Technological infrastructures and devices become noticeably more visible and audible when they fail. This is especially true of the algorithmic processes that govern our attention and behavior on digital platforms and applications. In this conference, Professor Fernanda Bruno (Instituto de Psicologia/UFRJ) will explore the potential of technological failures as epistemological and technopolitical opportunities to understand the mode of operation of algorithmic rationality, as well as to contest it and, eventually, make it more open to negotiations. The conference will address cases of recent failures in algorithmic systems aimed at extracting behavioral, emotional and psychological data.
Speaker: Fernanda Bruno (Professor at the Institute of Psychology/UFRJ and Coordinator of MediaLab/UFRJ)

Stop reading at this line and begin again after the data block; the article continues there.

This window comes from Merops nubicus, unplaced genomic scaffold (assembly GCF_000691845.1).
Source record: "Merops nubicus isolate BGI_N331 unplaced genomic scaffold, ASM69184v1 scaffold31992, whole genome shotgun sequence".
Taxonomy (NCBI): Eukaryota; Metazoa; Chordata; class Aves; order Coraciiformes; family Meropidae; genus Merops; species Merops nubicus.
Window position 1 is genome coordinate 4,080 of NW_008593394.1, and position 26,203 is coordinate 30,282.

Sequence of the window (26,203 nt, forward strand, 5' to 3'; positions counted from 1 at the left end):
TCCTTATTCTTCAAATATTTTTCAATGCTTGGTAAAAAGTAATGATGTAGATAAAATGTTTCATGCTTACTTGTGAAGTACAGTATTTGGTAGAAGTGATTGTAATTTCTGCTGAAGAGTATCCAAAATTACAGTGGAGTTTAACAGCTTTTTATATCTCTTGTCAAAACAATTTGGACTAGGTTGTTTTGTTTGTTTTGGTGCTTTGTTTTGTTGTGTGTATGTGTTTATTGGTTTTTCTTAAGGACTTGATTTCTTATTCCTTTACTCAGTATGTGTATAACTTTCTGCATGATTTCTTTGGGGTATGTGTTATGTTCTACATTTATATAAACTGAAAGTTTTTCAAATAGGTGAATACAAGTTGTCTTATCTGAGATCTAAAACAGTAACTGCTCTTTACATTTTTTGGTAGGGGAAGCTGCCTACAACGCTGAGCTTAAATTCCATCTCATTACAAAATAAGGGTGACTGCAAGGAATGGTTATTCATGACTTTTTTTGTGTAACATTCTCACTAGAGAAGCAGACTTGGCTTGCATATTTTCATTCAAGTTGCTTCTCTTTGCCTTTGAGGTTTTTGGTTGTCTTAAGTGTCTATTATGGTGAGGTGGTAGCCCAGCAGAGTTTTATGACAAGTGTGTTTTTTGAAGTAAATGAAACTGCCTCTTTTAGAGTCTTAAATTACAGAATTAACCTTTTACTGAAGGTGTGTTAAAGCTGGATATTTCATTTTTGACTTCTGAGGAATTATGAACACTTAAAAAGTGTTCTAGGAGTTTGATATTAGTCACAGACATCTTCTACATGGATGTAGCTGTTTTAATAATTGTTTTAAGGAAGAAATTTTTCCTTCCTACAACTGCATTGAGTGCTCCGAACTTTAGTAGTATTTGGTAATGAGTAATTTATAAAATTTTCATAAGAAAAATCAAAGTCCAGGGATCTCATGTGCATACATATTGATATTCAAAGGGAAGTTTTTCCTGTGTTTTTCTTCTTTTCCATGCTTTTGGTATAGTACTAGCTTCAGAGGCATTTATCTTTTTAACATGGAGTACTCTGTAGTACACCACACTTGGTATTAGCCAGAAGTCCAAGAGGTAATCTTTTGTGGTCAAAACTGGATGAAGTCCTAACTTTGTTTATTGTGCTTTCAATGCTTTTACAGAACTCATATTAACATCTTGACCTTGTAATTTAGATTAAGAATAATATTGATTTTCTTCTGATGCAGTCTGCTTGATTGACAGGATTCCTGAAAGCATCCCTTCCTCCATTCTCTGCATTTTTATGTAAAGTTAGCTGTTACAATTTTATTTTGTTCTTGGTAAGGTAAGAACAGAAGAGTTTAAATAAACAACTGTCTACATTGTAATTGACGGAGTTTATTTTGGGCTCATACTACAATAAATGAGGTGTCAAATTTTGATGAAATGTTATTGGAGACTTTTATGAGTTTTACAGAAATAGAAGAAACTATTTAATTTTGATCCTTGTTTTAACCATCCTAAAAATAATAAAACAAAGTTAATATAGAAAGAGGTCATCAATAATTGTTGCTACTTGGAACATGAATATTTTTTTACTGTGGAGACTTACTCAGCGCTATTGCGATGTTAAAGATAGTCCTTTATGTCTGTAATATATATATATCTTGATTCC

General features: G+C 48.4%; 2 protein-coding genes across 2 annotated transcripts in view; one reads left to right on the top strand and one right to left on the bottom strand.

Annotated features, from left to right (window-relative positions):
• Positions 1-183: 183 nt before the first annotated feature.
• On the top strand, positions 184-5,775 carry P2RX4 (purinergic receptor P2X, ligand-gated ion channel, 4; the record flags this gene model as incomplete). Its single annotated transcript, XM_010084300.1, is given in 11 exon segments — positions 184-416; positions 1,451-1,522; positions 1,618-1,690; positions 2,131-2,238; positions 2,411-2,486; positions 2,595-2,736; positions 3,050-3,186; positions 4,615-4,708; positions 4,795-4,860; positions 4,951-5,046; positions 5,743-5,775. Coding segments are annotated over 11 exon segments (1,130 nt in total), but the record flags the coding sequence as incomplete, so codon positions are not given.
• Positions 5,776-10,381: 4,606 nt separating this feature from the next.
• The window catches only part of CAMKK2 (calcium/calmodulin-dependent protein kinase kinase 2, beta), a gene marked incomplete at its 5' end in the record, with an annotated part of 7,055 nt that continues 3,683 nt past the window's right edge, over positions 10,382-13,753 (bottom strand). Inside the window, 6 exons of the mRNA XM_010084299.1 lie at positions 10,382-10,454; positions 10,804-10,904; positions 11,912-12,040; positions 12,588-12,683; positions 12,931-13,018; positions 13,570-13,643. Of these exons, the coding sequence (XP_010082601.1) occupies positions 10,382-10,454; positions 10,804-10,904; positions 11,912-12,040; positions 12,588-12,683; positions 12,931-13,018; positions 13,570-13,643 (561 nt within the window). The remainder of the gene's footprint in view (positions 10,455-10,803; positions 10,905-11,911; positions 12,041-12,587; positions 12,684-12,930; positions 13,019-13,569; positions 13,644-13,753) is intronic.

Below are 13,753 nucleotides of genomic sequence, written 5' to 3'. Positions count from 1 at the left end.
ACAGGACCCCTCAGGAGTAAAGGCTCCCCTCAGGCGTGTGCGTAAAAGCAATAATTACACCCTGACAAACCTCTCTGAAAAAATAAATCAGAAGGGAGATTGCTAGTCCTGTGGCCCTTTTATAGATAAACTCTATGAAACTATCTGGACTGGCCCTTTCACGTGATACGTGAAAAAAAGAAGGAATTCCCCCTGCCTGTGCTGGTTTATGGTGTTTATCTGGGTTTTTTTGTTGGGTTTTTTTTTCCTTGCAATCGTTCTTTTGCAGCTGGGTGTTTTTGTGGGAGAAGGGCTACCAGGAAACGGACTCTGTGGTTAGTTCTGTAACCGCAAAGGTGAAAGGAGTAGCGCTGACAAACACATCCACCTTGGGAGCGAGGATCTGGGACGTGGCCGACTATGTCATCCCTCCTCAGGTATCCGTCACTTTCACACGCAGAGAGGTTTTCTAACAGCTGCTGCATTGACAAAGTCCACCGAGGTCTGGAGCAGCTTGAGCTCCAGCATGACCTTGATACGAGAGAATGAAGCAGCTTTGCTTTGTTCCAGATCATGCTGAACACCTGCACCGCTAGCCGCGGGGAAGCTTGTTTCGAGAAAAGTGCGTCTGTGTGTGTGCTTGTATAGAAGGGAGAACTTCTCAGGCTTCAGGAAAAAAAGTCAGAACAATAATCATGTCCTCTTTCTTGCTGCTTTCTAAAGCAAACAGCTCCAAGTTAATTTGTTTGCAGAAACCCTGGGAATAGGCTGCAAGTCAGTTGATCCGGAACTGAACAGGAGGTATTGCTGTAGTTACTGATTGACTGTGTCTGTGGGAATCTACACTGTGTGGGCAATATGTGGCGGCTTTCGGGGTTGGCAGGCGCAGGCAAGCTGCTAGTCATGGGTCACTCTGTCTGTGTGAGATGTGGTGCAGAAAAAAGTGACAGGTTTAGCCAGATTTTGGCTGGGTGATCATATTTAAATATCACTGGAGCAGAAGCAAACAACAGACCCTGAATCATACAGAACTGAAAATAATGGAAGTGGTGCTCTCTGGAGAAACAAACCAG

Thematic conference of the IPS Brazil Network.
May 26, 2022. Via Zoom – To get the link send email to: email@example.com
About the speaker
Fernanda Bruno completed her doctorate in Communication from the Federal University of Rio de Janeiro in 2001. She is a post-doctoral fellow at the Institut d”études politiques de Paris (Sciences Po), where she worked as a visiting researcher from 2010 to 2011. She is currently an Adjunct Professor at the Instituto of Psychology at the Federal University of Rio de Janeiro and the Graduate Program in Communication and Culture at UFRJ. She is the author of the books Machines to see, ways of being: surveillance, technology, subjectivity. (Sulina, 2013) and From Sexual to Virtual (Unimarco, 1997) and organizes Surveillance and Visibility: space, technology and identification (Sulina, 2010), Image, visibility and media culture (Sulina, 2007) and Image thresholds: technology and aesthetics in contemporary culture (Mauad, 2006). His areas of interest and research are: technology, subjectivity, body, communication technologies, cyberculture, cognition, surveillance and visibility. She coordinates CiberIdea: Research Center in Communication Technologies, Culture and Subjectivity, at ECO / UFRJ. She is a level 2 researcher at CNPq.